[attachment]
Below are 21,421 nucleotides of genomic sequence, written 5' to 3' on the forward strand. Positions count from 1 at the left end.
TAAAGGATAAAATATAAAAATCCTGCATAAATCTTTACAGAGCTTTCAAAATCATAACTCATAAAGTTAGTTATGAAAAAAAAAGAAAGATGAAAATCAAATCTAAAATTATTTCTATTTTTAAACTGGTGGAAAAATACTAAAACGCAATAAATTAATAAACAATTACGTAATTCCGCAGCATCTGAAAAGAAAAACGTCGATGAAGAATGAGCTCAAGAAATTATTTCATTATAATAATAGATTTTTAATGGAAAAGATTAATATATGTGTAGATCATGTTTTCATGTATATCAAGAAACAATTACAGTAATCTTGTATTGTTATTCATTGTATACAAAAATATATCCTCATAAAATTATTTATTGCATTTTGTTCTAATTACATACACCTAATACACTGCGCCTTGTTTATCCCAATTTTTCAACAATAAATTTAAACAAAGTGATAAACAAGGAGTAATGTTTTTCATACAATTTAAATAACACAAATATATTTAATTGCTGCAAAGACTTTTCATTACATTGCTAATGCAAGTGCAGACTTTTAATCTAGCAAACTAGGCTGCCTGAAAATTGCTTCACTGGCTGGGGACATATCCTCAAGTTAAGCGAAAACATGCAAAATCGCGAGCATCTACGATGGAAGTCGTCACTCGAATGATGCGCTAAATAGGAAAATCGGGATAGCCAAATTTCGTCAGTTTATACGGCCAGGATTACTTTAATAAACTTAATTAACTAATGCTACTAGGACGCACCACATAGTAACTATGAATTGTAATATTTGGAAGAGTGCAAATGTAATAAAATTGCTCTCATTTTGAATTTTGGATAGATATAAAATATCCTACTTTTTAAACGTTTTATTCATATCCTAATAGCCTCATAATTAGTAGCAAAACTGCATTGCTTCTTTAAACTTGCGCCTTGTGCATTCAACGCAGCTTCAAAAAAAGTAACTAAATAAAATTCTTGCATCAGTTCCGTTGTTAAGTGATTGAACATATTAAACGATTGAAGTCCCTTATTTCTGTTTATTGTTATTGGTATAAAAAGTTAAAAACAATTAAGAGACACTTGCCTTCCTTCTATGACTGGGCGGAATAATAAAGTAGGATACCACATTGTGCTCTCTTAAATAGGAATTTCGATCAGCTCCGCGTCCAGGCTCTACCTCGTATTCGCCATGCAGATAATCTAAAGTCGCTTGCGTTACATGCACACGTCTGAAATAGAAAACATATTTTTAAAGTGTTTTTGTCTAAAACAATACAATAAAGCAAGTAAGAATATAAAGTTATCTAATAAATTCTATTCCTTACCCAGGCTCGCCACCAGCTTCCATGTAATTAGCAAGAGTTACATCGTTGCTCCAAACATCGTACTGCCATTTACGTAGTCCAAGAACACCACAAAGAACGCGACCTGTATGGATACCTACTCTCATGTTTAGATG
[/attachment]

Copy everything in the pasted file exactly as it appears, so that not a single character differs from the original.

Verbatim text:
Below are 21,421 nucleotides of genomic sequence, written 5' to 3' on the forward strand. Positions count from 1 at the left end.
TAAAGGATAAAATATAAAAATCCTGCATAAATCTTTACAGAGCTTTCAAAATCATAACTCATAAAGTTAGTTATGAAAAAAAAAGAAAGATGAAAATCAAATCTAAAATTATTTCTATTTTTAAACTGGTGGAAAAATACTAAAACGCAATAAATTAATAAACAATTACGTAATTCCGCAGCATCTGAAAAGAAAAACGTCGATGAAGAATGAGCTCAAGAAATTATTTCATTATAATAATAGATTTTTAATGGAAAAGATTAATATATGTGTAGATCATGTTTTCATGTATATCAAGAAACAATTACAGTAATCTTGTATTGTTATTCATTGTATACAAAAATATATCCTCATAAAATTATTTATTGCATTTTGTTCTAATTACATACACCTAATACACTGCGCCTTGTTTATCCCAATTTTTCAACAATAAATTTAAACAAAGTGATAAACAAGGAGTAATGTTTTTCATACAATTTAAATAACACAAATATATTTAATTGCTGCAAAGACTTTTCATTACATTGCTAATGCAAGTGCAGACTTTTAATCTAGCAAACTAGGCTGCCTGAAAATTGCTTCACTGGCTGGGGACATATCCTCAAGTTAAGCGAAAACATGCAAAATCGCGAGCATCTACGATGGAAGTCGTCACTCGAATGATGCGCTAAATAGGAAAATCGGGATAGCCAAATTTCGTCAGTTTATACGGCCAGGATTACTTTAATAAACTTAATTAACTAATGCTACTAGGACGCACCACATAGTAACTATGAATTGTAATATTTGGAAGAGTGCAAATGTAATAAAATTGCTCTCATTTTGAATTTTGGATAGATATAAAATATCCTACTTTTTAAACGTTTTATTCATATCCTAATAGCCTCATAATTAGTAGCAAAACTGCATTGCTTCTTTAAACTTGCGCCTTGTGCATTCAACGCAGCTTCAAAAAAAGTAACTAAATAAAATTCTTGCATCAGTTCCGTTGTTAAGTGATTGAACATATTAAACGATTGAAGTCCCTTATTTCTGTTTATTGTTATTGGTATAAAAAGTTAAAAACAATTAAGAGACACTTGCCTTCCTTCTATGACTGGGCGGAATAATAAAGTAGGATACCACATTGTGCTCTCTTAAATAGGAATTTCGATCAGCTCCGCGTCCAGGCTCTACCTCGTATTCGCCATGCAGATAATCTAAAGTCGCTTGCGTTACATGCACACGTCTGAAATAGAAAACATATTTTTAAAGTGTTTTTGTCTAAAACAATACAATAAAGCAAGTAAGAATATAAAGTTATCTAATAAATTCTATTCCTTACCCAGGCTCGCCACCAGCTTCCATGTAATTAGCAAGAGTTACATCGTTGCTCCAAACATCGTACTGCCATTTACGTAGTCCAAGAACACCACAAAGAACGCGACCTGTATGGATACCTACTCTCATGTTTAGATG